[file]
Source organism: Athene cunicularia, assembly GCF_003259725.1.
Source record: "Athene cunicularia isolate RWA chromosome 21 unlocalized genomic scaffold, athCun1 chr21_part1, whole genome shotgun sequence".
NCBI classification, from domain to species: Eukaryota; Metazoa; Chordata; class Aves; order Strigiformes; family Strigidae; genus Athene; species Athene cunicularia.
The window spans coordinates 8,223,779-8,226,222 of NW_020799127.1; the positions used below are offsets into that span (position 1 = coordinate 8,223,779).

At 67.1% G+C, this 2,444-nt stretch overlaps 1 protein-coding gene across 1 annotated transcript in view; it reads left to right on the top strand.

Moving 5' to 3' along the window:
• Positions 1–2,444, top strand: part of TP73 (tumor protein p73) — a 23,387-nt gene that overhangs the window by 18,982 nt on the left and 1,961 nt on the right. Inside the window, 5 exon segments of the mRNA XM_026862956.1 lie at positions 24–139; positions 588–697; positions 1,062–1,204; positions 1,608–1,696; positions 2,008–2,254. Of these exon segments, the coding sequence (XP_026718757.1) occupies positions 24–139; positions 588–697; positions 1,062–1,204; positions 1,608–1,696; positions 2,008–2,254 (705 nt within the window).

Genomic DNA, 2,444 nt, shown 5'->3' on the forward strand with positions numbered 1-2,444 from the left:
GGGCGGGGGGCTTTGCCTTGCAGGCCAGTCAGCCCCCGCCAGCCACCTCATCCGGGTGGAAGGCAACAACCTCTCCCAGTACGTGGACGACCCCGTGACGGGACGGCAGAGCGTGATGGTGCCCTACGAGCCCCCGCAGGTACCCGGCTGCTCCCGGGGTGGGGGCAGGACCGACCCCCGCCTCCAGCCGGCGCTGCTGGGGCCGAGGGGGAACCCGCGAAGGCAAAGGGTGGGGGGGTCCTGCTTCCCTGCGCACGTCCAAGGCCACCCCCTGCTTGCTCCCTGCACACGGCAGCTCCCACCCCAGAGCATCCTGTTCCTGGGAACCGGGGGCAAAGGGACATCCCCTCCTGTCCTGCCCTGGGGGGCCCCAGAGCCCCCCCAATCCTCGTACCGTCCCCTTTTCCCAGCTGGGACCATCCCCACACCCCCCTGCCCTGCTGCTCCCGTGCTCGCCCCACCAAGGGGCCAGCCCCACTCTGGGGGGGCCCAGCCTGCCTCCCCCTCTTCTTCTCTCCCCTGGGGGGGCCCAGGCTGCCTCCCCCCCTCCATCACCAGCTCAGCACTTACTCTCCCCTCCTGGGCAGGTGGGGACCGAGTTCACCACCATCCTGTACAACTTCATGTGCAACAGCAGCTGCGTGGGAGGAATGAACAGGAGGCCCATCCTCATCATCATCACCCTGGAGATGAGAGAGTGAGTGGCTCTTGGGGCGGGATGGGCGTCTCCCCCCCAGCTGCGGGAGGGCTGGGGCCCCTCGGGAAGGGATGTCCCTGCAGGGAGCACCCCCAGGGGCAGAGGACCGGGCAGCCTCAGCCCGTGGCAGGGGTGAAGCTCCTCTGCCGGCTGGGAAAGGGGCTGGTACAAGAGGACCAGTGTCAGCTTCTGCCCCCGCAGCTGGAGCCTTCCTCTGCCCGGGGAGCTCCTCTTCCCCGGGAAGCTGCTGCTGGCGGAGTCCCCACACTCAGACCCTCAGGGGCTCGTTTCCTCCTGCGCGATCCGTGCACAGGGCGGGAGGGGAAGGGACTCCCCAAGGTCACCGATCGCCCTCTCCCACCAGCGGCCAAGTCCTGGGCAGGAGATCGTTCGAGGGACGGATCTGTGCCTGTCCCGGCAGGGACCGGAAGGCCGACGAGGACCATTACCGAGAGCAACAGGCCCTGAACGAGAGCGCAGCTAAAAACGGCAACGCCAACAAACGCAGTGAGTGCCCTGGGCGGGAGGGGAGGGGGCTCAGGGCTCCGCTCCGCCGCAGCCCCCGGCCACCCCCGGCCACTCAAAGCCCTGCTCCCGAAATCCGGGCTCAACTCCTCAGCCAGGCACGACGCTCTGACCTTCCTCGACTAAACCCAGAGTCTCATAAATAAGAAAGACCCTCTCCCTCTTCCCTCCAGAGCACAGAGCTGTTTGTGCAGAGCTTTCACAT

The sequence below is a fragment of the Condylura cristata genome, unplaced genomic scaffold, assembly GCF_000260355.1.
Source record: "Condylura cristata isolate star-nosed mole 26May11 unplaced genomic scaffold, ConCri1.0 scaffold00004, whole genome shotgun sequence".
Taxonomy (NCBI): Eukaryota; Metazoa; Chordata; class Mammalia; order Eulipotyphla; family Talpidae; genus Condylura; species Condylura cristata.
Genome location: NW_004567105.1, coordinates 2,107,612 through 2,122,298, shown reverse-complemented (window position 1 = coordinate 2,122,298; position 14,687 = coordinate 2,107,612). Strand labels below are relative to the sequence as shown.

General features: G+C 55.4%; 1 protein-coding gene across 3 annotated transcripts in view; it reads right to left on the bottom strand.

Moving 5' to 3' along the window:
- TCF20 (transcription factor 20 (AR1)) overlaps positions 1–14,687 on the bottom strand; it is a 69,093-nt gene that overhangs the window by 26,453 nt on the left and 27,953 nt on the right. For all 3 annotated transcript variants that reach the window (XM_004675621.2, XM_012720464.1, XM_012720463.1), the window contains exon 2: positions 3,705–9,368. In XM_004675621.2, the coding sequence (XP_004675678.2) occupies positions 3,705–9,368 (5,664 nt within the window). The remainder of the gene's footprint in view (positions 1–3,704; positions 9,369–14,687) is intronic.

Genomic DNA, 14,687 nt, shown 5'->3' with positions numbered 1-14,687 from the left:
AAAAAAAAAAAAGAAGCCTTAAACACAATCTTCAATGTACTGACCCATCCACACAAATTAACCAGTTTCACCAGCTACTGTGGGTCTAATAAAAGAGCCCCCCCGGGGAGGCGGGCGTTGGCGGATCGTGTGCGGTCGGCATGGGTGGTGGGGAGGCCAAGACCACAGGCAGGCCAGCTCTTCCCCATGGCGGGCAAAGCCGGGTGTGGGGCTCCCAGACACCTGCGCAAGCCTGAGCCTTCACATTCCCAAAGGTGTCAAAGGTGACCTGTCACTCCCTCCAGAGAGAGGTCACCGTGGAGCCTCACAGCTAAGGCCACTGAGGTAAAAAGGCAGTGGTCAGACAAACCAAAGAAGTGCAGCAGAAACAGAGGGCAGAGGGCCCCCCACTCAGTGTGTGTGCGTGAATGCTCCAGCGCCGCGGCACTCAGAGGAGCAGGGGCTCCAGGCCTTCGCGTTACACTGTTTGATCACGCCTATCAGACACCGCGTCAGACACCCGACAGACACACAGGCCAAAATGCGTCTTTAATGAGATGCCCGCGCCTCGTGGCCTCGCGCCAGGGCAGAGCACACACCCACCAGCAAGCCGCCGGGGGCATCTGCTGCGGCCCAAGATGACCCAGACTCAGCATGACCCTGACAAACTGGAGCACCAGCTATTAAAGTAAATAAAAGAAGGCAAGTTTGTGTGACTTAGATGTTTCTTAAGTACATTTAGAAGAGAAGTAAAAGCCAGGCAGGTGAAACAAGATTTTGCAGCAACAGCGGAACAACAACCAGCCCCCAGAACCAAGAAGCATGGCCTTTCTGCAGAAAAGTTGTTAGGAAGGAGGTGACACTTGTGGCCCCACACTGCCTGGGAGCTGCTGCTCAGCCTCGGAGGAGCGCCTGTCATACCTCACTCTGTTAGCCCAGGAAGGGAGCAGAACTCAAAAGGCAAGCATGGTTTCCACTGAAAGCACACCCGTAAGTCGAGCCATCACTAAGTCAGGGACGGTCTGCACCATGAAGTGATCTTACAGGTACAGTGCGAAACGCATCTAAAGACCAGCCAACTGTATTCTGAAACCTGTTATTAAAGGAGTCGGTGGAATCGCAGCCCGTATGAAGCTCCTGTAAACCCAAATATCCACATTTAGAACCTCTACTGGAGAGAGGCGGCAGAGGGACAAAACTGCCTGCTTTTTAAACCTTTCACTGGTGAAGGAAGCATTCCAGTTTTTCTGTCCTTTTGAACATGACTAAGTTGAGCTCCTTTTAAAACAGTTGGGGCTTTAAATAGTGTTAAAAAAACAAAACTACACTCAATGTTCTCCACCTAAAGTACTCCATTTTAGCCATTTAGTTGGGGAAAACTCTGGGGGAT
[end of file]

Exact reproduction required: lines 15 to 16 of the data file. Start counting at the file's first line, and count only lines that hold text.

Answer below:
Moving 5' to 3' along the window:
- TCF20 (transcription factor 20 (AR1)) overlaps positions 1–14,687 on the bottom strand; it is a 69,093-nt gene that overhangs the window by 26,453 nt on the left and 27,953 nt on the right. For all 3 annotated transcript variants that reach the window (XM_004675621.2, XM_012720464.1, XM_012720463.1), the window contains exon 2: positions 3,705–9,368. In XM_004675621.2, the coding sequence (XP_004675678.2) occupies positions 3,705–9,368 (5,664 nt within the window). The remainder of the gene's footprint in view (positions 1–3,704; positions 9,369–14,687) is intronic.